I keep coming back to this bit:

    COSTELLO did not discuss disposing of any documents requested in the Select Committee subpoena with any attorneys who represented former President TRUMP.

    This has to be in response to a question. If I ever got asked a question like this by the FBI in a voluntary interview, I hope my lawyer would have enough sense to end the interview right there. If even if the honest answer to that question is no, you really have to ask yourself why they asked that question.

    Which was followed by:

    COSTELLO had “an email or two” with CLARK, who COSTELLO believed was the attorney who filed the lawsuit on behalf of former President TRUMP. However, COSTELLO subsequently learned the lawsuit was filed by a Virginia—based attorney named First Name Unknown FNU) BINNALL.

    If the question that elicited the second answer was did you have any email, text or phone conversations with any of the lawyers representing Trump, those questions should have set off even more alarm bells for Costello. He just plows ahead. I don’t get it.

    Of the four people who got those first subpoenas from the committee, Bannon seems to be the least likely to be asked to dispose of documents. Mark Meadows, on the other hand, almost certainly has documents that incriminate Trump.

    • emptywheel says:

      As I noted in my last post, after FBI got Costello answering that he had not been asked to dispose of any the requests, he then answered that Justin Clark had done so wrt the records involving Rudy, Powell, and Flynn.

      He said he hadn’t spoken to any Trump lawyers, and then said he did.

      What they’re looking for is pretty clear.

      • WilliamOckham says:

        I may be reading the bit about disposing of documents differently. I think the question was about disposing as in destroying, not about the disposition of the documents, i.e. whether to respond to the subpoena.

  5. DaveC says:

    One wonders how much DoJ anticipated Bannon’s tactic of delay enabling discovery into other investigations. Obviously they were hoping to get the trial over quickly, and Judge Nichols scheduled the trial in July.

    For those whose knowledge of history is weaker than Marcy’s, CNN story mentioning Nichols role in Miers executive privilege case. https://www.cnn.com/2021/11/18/politics/bannon-judge-carl-nichols-miers-case/index.html
    It doesn’t appear there was ever a court ruling in the Miers contempt case? (Yes, its true, CNN tends to shade its own advocacy into its reporting)

    • Leoghann says:

      A compromise was reached with the White House, and Miers and Karl Rove eventually testified. IIRC, the scope of the testimony desired was reduced, and fewer, if any, documents were requested and produced.

  6. misteranderson says:

    Brilliant analysis. I am not a lawyer. I never would have figured that out by reading my typical news sources. Thank you.

  7. Chuck says:

    One stray point here; for Bannon and Meadows, an indictment for contempt of Congress might not mean much. Steve Bannon gets indicted on about a biennial basis.

    But for the J6 Committee witnesses who resist cooperation — AND WHO ARE ALSO ATTORNEYS — any criminal charge is a game-changer because it risks their licensure.

    And so we see one lawyer after another, “cooperating” with the Committee on record production, appearances, etc., even if they have to decline answering based on self-incrimination claims (which do not carry any automatic risk of disbarment); they are not simply refusing to appear. I expect it is because they do fear a criminal contempt charge. So Eastman has appeared, testified, and took the Fifth. Jeffrey B. Clark appeared, testified, and took the Fifth. So too have a great many lawyer-witnesses.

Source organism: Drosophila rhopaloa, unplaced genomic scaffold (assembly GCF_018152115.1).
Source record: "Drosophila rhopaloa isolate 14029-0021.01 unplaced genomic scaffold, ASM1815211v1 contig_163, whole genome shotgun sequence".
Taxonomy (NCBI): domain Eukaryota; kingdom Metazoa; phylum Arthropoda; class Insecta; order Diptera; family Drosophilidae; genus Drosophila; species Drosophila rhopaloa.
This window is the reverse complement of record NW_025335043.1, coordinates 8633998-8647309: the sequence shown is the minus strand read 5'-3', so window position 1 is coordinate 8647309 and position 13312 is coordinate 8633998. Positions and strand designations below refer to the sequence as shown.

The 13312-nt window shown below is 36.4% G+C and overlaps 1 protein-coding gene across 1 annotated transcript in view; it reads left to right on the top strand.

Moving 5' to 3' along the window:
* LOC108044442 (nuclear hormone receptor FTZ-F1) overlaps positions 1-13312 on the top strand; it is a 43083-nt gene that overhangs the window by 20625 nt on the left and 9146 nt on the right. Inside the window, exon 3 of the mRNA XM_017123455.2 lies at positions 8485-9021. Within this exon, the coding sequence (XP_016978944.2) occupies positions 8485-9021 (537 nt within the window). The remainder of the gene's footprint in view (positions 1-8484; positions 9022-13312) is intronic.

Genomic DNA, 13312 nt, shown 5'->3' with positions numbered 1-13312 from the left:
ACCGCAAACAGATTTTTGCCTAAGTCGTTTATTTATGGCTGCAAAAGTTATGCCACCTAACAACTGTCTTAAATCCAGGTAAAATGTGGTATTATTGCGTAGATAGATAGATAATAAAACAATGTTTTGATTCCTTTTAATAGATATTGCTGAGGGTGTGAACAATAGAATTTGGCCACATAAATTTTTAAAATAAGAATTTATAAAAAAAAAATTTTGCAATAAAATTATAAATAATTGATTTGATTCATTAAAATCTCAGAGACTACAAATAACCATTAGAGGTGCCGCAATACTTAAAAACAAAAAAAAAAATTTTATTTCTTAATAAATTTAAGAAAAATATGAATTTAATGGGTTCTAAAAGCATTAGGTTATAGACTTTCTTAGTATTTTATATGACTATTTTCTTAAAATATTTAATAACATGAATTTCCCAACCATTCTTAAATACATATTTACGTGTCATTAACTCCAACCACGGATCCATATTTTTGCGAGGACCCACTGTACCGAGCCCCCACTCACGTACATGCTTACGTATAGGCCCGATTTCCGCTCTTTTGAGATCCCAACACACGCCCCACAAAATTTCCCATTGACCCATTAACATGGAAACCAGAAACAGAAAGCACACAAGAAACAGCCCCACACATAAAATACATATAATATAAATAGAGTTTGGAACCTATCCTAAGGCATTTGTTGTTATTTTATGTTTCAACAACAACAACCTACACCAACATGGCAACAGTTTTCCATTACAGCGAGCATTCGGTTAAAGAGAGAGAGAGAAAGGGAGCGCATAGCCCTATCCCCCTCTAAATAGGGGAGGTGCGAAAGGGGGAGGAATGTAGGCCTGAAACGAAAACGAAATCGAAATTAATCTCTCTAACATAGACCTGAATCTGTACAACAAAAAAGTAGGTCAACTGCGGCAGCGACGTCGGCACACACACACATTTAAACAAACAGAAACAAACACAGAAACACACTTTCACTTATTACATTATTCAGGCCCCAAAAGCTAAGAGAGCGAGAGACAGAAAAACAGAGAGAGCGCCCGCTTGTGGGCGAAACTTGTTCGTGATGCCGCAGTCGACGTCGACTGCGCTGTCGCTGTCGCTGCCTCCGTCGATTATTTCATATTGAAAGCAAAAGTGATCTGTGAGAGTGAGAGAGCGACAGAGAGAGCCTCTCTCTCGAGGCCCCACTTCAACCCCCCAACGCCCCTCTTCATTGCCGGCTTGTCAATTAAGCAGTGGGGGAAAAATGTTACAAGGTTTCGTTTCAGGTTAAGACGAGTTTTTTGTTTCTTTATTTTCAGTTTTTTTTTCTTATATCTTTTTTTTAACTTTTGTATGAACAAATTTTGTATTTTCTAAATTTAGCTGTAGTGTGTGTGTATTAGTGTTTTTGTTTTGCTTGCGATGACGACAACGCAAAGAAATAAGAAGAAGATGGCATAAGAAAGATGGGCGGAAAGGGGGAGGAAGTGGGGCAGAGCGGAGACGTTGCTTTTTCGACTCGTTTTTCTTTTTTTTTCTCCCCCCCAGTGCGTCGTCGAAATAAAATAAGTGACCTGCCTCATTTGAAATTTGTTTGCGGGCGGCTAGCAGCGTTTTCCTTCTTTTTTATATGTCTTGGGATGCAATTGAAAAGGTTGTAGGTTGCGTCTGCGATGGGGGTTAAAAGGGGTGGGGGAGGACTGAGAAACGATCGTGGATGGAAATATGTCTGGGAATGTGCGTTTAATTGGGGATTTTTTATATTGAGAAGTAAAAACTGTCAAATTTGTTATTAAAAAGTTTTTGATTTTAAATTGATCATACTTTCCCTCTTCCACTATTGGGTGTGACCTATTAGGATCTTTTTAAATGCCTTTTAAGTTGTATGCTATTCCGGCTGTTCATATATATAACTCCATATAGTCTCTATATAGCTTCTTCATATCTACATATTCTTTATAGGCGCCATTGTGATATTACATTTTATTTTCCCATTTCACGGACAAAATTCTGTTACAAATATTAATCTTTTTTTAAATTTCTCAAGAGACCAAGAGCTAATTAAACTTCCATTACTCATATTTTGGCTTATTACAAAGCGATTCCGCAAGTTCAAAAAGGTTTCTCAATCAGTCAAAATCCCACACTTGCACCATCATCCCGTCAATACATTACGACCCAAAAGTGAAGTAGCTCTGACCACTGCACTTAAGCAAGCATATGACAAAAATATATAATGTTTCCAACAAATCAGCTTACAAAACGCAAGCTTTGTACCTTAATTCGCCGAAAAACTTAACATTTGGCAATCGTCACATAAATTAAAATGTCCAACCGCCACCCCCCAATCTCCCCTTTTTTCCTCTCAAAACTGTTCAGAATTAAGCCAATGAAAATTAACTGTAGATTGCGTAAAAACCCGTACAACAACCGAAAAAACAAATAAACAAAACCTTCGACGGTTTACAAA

8. Alan Charbonneau says:

    Love it! I spent my 40-year career as a financial analyst and I love reading analyses explaining the issue and showing how unexpected consequences can result!😀

    People’ s intuition is often proven wrong and when someone who understands the issue points it out to them, it becomes obvious. Well done, Marcy. IANAL and even I get it😀

  9. viget says:

    Crazy thought combining this info w recent news about Trump’s predilection to destroy documents and details of Flynn’s firing and Vol. II, generally, of the Mueller report:

    Could DOJ be pursuing an OOJ 18 USC 1512(b) and/or (c) conspiracy investigation against Trump and Bannon ( plus/minus Flynn and Rudy)?

  10. timbo says:

    EW, thank you for clarifying your previous post! Honestly, for this current post I found that my questions were being answered in real time as I read along from top to bottom. Just amazing analysis and concision! Thank you for keeping in this stuff!

    • P J Evans says:

      It’s someone’s opinion. I doubt the committee will grant immunity to anyone who keeps pleading the 5th.

      • Marinela says:

        ok, good. Was worried when I read the opinion.
        Some of the democrats on the J6 committee look really tired.

    • Alan Charbonneau says:

      The article is by Frank Figliuzzi
      Marcy’s tweet on Dec 28, 2021:

      “Poor @FrankFigliuzzi1 got called on blathering ignorantly and he first played dumb then blocked bc he didn’t want his followers to learn that he’s not actually a good source for details about the Jan 6 investigation.”

      • bmaz says:

        Figliuzzi often seems to mean well, but has never been particularly good on legal issues vis a vis courts. It is bizarre that he keeps getting propped up in that role.